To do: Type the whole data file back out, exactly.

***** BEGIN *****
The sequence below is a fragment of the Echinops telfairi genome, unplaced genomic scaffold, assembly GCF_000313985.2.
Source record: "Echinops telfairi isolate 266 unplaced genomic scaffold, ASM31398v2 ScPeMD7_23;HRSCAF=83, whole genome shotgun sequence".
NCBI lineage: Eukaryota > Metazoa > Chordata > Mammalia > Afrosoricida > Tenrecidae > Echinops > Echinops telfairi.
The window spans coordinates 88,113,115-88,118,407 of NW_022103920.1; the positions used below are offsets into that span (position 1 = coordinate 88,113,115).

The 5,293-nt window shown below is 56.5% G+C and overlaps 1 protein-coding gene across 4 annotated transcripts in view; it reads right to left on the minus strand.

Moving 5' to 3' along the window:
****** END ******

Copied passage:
The sequence below is a fragment of the Echinops telfairi genome, unplaced genomic scaffold, assembly GCF_000313985.2.
Source record: "Echinops telfairi isolate 266 unplaced genomic scaffold, ASM31398v2 ScPeMD7_23;HRSCAF=83, whole genome shotgun sequence".
NCBI lineage: Eukaryota > Metazoa > Chordata > Mammalia > Afrosoricida > Tenrecidae > Echinops > Echinops telfairi.
The window spans coordinates 88,113,115-88,118,407 of NW_022103920.1; the positions used below are offsets into that span (position 1 = coordinate 88,113,115).

The 5,293-nt window shown below is 56.5% G+C and overlaps 1 protein-coding gene across 4 annotated transcripts in view; it reads right to left on the minus strand.

Moving 5' to 3' along the window: